Behind the piano: Merrill Crissey

Behind the piano: Merrill Crissey

Every now and then you start talking to someone and it doesn’t seem to be and end to the conversation. Merrill (or Chip) wrote to me a while back when he had just started to release music, and we started talking. Still going! See you in Orlando, someday, maybe!

What is your real name?
Merrill Crissey, but I actually go by the nickname Chip since I share a name with my Dad.

How long have you been playing the piano?
I started piano lessons when I was ten and started taking snare drum lessons which I eventually quit. Paradiddles are hard.

How long have you been making piano music?
I started picking out songs when I was pretty young but didn’t really start writing piano pieces until college. I studied classical piano and some composition at university. But mostly I wanted to write for ensembles and orchestra. It wasn’t until last year that I started writing for piano again.

Tell me something about that moment you realized you could make songs yourself!
I don’t recall the exact moment, but I had a moment once when I was writing my first orchestral piece entitled Svensk Sommar (I had spent a month in Sweden that year). I realized the magic of composing. A part of the piece I was working on just suddenly came together and I fell in love with composing.

Have you made music in other genres before?
Like many, I listen to a lot of different types of music. Everything from choral to indie rock to orchestral. I’ve written pop rock songs, but they weren’t very good and I’m not a lyricist. Most of my stuff is instrumental falling into the classical, cinematic, or neoclassical genres. I scored a short film where it was mostly a jazz trio. My Dad played sax on it. Jazz is one of those genres I love, but don’t feel very at home playing. 

What are your favorite artists in this “piano genre”?
For a project at work we were trying to find some cool aesthetics for an album we were designing. We ran across the Erased Tapes label and that is where I first heard of Olafur Arnalds and Nils Frahm. I guess they have sort of pioneered the latest iteration of pop piano classical. At first I felt like the felt soft piano thing was strange. I mean I was classically trained so I was used to bright pianos that almost sounded like bells chiming. Now here’s this group of musicians making music with the practice pedal on. But slowly it started growing on me and now I love both. I don’t know what it is with the Scandinavians, but they are killing it in this genre. Half of the stuff I’ve grown to love in the last year is either from Iceland or Sweden. But of course there are folks all over the place that are doing amazing things. Thomas Enhco of France is one of my current favorites. He does it all—classical, jazz, contemporary. He’s the kind of pianist I wish I could be.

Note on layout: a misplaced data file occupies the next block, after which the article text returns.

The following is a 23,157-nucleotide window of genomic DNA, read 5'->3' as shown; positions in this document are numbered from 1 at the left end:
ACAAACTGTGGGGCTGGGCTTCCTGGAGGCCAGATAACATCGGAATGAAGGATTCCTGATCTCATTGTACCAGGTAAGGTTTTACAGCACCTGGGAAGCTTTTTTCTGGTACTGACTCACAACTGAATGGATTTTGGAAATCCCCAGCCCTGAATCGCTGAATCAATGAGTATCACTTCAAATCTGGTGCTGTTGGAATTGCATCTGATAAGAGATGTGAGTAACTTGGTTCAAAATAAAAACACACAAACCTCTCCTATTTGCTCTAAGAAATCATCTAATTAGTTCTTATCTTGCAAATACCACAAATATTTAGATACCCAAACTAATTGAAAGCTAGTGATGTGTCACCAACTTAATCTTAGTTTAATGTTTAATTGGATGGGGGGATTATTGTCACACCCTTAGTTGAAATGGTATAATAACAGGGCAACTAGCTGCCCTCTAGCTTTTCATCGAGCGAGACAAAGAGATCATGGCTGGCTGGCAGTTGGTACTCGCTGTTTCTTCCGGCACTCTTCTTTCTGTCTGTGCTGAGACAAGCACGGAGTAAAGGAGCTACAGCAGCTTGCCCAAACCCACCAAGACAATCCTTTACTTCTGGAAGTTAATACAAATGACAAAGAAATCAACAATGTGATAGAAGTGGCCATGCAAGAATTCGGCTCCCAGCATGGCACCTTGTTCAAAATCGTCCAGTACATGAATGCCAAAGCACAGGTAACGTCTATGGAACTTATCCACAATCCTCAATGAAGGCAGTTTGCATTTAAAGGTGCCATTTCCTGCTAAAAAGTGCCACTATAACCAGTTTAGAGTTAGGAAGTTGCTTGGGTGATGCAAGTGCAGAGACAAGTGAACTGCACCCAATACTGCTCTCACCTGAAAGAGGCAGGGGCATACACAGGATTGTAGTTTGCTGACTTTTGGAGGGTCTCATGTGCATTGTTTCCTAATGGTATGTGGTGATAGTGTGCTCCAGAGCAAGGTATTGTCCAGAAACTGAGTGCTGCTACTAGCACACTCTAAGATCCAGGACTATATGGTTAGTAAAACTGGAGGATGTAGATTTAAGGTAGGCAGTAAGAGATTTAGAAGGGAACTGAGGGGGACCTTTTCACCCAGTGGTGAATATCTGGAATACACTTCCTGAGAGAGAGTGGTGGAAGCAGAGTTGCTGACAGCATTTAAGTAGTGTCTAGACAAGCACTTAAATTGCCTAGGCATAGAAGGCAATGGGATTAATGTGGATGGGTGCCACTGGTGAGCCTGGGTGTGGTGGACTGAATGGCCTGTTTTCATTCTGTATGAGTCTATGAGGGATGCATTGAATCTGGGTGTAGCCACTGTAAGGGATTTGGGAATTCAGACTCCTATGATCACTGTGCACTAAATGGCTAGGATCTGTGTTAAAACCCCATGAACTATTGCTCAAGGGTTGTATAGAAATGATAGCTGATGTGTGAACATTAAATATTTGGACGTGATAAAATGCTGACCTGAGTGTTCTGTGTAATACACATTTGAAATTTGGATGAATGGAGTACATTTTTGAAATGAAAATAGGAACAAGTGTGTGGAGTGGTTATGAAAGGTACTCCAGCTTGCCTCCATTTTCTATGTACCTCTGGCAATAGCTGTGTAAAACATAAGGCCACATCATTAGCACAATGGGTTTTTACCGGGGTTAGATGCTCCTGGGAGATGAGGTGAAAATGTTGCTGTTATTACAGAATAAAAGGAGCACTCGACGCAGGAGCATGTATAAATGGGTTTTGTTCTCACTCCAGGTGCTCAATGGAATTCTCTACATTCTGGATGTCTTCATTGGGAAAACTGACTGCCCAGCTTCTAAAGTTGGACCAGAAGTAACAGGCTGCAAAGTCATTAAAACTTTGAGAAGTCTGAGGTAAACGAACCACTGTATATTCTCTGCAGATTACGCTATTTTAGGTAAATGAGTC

Is there one song which you play over and over again as soon as you sit down by a piano? Your own or someone else’s? 
J.S. Bach is probably my favorite composer and his music feels so good in the fingers. Recently, I learned of the amazing pianist Vikingur Olafsson. He recorded a Bach organ Sonata movement transcribed for piano that I’ve been trying to learn. It’s such a beautiful and yet fairly unknown piece.

What song inspires you the most when you’re making music?
That’s so tough to answer because everything belongs to a context. I tend to write melancholic music if I let myself, but I try to push myself to break out of the natural 72 bpm mode I’m naturally inclined towards. 

Can you name just ONE song/composition?
Another hard question because there is just so much that moves me. Elgar’s Nimrod from the Enigma variations ranks pretty high on my list of favorites, but there really are too many to say. 

Tell me something about your latest release. 
I released a couple of singles called Bach Reimagined. I took a couple of his preludes from the WTC book 1 and recomposed them. I tried to use a similar compositional device but make the music my own. In other words, I used similar rhythmical or even harmonic motifs but made them go in a different direction. I’m not trying to improve on the master. I like to think that I am telling the same story but in my own words.

What’s happening next? New releases etc. 
A lot really. I’m working on some piano pieces for an album that is partly related to my life in Japan. I lived there for most of the 2000’s and I want to write something that expresses my feelings about that time of my life. I’m also working up some pieces for string that I hope to get recorded. Ideally, I would love to branch out and be writing orchestral as well as piano music someday. 

Anything else you want to share?
Just that I’m grateful to any and all of you who listen to or share my music. I hope it adds some joy to your life. Thanks for letting me talk about music with you. I’ve really enjoyed the little online community of composers I’ve been introduced to in the last year.

Thank you for your answers Merrill!

Please check out the social media below for more information about Merrill and his music. 

Facebook / Instagram / Twitter

And also, of course, on Spotify!